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NSRI EMERGENCY
OPERATION CENTRE (EOC)

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Cape weather can change in a heartbeat, as a SUP paddler soon discovered when he was swept out to sea on 18 January near Rooi Els. Thankfully, he was rescued, despite forgetting to switch on his SafeTRX app.

If not for the keen eye of a bystander on land, a SUP paddler who was swept out to sea in windy, turbulent conditions near Rooi Els, might not be alive today.

“It gets difficult to locate people out at sea, especially a single person sitting down on a SUP,” says NSRI coxswain Brian Gosling from Station 9 (Gordon’s Bay), who was involved in the rescue mission. “Think about it: you have a person sitting on his SUP, which is about one metre high, between swell sets that are five metres high, so he is hidden behind the swells most of the time, and every now and again he comes into view. With windy conditions being as rough as they were that day, a lot of white horses were present, making it difficult to spot a person… and this all while the boat [rescue vessel] is moving, with wind and water in your eyes…”

Against the odds, the paddler was spotted, and it became evident that he was making no progress trying to get back to shore against winds that were rapidly increasing in strength, sweeping him out to sea.

Members of the public linked to the eyewitness went down to the Rooi Els slipway, where they encountered friends and family of the paddler, who were not aware that he was in any difficulty.

A friend of the paddler then called the NSRI, reporting his friend to be in difficulty.

Rescue craft “Spirit of Surfski” was launched, and several Station 9 crew sped towards the estimated location of the paddler, all the while cognisant of the increasing wind speeds.

Sight of the paddler had now been lost, however it was briefly re-established by NSRI Kleinmond, which had sent a rescue vehicle to an elevated position. The sighting confirmed that the paddler was drifting at speed, most likely nearing the currents that would sweep him towards Cape Point, making swift action imperative.

A search pattern was establish as soon as “Spirit of Surfski” arrived in the viscidity, with Station 10 (Simon’s Town) crew prepped to assist, and helicopter pilot and NSRI Station 42 (Kleinmond) commander Schalk Boonzaaier standing by in case aerial assistance was required.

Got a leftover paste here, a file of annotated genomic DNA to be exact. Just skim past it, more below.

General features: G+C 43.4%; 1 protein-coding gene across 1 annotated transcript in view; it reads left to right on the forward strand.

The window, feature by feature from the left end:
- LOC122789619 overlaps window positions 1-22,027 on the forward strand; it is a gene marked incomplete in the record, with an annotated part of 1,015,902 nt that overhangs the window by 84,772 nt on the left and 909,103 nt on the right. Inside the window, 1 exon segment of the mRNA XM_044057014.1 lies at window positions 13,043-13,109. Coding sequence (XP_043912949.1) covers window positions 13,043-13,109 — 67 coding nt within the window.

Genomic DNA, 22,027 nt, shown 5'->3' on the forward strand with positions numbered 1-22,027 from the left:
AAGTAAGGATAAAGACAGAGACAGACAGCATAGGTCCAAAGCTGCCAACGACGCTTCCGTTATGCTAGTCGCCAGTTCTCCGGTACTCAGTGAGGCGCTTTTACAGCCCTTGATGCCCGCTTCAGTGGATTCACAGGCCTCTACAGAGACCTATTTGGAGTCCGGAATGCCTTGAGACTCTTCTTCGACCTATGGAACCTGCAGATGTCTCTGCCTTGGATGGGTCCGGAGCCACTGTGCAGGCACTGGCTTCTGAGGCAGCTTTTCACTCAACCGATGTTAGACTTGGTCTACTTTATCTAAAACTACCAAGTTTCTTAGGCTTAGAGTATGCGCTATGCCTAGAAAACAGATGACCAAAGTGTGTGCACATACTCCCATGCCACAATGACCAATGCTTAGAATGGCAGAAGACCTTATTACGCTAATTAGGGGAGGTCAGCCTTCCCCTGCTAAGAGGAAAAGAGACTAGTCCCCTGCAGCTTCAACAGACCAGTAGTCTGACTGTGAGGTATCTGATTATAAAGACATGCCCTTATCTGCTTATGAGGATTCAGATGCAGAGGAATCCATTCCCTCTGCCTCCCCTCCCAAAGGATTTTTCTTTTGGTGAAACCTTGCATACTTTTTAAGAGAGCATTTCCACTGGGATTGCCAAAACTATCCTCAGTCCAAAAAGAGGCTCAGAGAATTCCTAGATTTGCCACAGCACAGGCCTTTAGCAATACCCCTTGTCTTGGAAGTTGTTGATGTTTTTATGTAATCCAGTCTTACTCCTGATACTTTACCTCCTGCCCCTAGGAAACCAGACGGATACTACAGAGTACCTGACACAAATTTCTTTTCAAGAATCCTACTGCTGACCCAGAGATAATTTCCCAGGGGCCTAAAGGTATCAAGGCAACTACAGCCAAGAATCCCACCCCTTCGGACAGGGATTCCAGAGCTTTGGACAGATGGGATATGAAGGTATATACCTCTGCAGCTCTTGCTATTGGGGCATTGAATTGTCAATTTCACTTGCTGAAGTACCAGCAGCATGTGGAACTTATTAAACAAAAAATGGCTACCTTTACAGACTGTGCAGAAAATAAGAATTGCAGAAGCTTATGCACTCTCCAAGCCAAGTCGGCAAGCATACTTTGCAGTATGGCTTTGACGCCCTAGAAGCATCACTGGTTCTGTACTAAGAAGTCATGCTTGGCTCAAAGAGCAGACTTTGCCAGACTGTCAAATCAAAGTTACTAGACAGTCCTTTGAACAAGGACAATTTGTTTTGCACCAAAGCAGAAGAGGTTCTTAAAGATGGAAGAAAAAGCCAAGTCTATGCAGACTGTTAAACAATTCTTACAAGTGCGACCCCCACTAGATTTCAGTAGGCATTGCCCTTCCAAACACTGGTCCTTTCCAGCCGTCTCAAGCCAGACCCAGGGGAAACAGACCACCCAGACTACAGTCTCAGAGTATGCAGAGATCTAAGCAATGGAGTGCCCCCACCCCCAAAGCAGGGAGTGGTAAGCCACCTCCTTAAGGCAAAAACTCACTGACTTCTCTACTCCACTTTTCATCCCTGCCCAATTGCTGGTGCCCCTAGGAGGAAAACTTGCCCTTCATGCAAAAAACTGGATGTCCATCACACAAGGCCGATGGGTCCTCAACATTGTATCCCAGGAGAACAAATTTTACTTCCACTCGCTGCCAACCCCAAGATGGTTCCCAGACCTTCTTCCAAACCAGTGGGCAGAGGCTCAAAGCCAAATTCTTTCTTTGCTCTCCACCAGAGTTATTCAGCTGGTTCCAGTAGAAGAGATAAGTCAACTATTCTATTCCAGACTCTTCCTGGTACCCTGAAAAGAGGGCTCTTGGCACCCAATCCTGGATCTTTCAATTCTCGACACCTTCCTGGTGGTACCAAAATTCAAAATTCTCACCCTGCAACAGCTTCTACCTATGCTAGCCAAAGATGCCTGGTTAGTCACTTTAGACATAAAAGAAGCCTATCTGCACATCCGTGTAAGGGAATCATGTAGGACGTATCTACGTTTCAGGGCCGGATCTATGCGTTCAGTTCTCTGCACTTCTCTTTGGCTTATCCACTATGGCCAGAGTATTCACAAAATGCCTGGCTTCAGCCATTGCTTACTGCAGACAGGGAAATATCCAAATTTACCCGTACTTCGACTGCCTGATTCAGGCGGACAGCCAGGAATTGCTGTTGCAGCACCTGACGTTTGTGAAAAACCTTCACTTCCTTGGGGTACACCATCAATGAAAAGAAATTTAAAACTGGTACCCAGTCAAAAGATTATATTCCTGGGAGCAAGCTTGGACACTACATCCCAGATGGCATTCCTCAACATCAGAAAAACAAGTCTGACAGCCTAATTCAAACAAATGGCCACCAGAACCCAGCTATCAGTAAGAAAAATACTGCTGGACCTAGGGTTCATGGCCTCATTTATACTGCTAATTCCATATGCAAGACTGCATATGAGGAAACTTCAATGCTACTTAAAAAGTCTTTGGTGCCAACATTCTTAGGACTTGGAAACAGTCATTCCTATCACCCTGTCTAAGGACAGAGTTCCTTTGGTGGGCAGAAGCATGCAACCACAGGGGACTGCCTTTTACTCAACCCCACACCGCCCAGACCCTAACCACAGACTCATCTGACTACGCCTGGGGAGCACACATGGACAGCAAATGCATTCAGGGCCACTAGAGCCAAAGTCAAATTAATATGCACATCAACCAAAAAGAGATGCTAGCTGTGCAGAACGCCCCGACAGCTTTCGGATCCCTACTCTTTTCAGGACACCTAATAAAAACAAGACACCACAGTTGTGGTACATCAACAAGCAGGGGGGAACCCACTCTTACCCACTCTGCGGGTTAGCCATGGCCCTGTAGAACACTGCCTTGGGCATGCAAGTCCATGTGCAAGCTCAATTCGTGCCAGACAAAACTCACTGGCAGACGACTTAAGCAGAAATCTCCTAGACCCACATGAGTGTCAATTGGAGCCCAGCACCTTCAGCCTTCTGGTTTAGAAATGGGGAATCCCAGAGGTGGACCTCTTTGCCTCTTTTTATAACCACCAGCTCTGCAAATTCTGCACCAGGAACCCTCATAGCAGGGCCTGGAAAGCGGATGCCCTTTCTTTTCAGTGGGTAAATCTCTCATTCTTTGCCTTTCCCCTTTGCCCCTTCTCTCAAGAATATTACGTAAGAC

After an extensive search lasting roughly an hour, however, the paddler was eventually found, clinging to his board, further out to sea than initially assumed.

“He was in good spirits,” says Brian. “He was dehydrated, exhausted and hot, patiently sitting on his SUP, waiting for assistance. He was very grateful and thanked all services involved in coming to his aid. He was very relieved to be reunited with family members waiting for him back at the beach.”

What is perhaps most remarkable about this incident, is that the SUP paddler’s ordeal could easily have been avoided had he activated the SafeTRX app already on his phone. He chose not to, as the weather was much calmer when he’d entered the water.

“If he had activated SafeTRX before he went out to paddle it would have made it a lot easier for us to find him, even if he did not activate the panic button,” says Brian. “Our Emergency Operations Centre [EOC] can see on their side where a person with an active SafeTRX is. As soon as we received the callout, the EOC would have tracked him and shared his live location to us on the vessel so that we could head directly to him, instead of initiating a search pattern. Activation of the panic button immediately notifies the EOC, along with a location, allowing for immediate and accurate response.”

The SafeTRX app is free and can be downloaded from Google Play or the Apple App Store. The app offers a safety checklist, a log of up to 20 trips and weather condition updates, as well as active tracking and an emergency panic button that will alert the NSRI and rescue services if you should find yourself in difficulty.

Don’t leave shore without it!

Find out more here.

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